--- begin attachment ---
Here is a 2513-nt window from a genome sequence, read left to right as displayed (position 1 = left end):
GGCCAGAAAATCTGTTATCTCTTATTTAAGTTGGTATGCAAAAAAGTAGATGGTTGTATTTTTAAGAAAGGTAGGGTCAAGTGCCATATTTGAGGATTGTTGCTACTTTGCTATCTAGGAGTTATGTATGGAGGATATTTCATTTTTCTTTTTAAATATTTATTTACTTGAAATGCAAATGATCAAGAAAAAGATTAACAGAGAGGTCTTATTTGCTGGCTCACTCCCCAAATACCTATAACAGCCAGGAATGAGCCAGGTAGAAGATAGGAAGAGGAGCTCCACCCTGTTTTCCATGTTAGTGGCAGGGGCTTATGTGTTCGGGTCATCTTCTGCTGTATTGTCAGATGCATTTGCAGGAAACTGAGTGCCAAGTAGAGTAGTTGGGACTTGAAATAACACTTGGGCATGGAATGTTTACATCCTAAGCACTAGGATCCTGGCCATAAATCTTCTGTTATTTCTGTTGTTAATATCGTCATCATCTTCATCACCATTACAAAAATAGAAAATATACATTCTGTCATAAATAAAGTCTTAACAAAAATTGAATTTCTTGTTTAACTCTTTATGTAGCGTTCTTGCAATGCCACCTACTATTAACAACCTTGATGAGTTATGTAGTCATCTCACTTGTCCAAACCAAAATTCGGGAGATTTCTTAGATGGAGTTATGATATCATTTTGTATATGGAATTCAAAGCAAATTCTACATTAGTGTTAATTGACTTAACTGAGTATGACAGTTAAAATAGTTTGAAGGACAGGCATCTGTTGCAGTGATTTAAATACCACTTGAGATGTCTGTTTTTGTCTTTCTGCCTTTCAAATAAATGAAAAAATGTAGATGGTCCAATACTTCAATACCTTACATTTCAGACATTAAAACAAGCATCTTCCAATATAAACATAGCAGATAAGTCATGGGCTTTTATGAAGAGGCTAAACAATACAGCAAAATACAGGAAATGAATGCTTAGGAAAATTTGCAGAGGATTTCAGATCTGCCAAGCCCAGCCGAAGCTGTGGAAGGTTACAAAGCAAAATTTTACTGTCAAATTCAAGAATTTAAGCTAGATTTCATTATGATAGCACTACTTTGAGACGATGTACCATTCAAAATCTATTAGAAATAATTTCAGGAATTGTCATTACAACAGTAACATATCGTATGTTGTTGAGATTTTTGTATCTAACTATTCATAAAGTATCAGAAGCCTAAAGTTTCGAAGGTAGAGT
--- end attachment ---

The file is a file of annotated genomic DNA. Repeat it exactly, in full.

Here is a 2513-nt window from a genome sequence, read left to right as displayed (position 1 = left end):
GGCCAGAAAATCTGTTATCTCTTATTTAAGTTGGTATGCAAAAAAGTAGATGGTTGTATTTTTAAGAAAGGTAGGGTCAAGTGCCATATTTGAGGATTGTTGCTACTTTGCTATCTAGGAGTTATGTATGGAGGATATTTCATTTTTCTTTTTAAATATTTATTTACTTGAAATGCAAATGATCAAGAAAAAGATTAACAGAGAGGTCTTATTTGCTGGCTCACTCCCCAAATACCTATAACAGCCAGGAATGAGCCAGGTAGAAGATAGGAAGAGGAGCTCCACCCTGTTTTCCATGTTAGTGGCAGGGGCTTATGTGTTCGGGTCATCTTCTGCTGTATTGTCAGATGCATTTGCAGGAAACTGAGTGCCAAGTAGAGTAGTTGGGACTTGAAATAACACTTGGGCATGGAATGTTTACATCCTAAGCACTAGGATCCTGGCCATAAATCTTCTGTTATTTCTGTTGTTAATATCGTCATCATCTTCATCACCATTACAAAAATAGAAAATATACATTCTGTCATAAATAAAGTCTTAACAAAAATTGAATTTCTTGTTTAACTCTTTATGTAGCGTTCTTGCAATGCCACCTACTATTAACAACCTTGATGAGTTATGTAGTCATCTCACTTGTCCAAACCAAAATTCGGGAGATTTCTTAGATGGAGTTATGATATCATTTTGTATATGGAATTCAAAGCAAATTCTACATTAGTGTTAATTGACTTAACTGAGTATGACAGTTAAAATAGTTTGAAGGACAGGCATCTGTTGCAGTGATTTAAATACCACTTGAGATGTCTGTTTTTGTCTTTCTGCCTTTCAAATAAATGAAAAAATGTAGATGGTCCAATACTTCAATACCTTACATTTCAGACATTAAAACAAGCATCTTCCAATATAAACATAGCAGATAAGTCATGGGCTTTTATGAAGAGGCTAAACAATACAGCAAAATACAGGAAATGAATGCTTAGGAAAATTTGCAGAGGATTTCAGATCTGCCAAGCCCAGCCGAAGCTGTGGAAGGTTACAAAGCAAAATTTTACTGTCAAATTCAAGAATTTAAGCTAGATTTCATTATGATAGCACTACTTTGAGACGATGTACCATTCAAAATCTATTAGAAATAATTTCAGGAATTGTCATTACAACAGTAACATATCGTATGTTGTTGAGATTTTTGTATCTAACTATTCATAAAGTATCAGAAGCCTAAAGTTTCGAAGGTAGAGT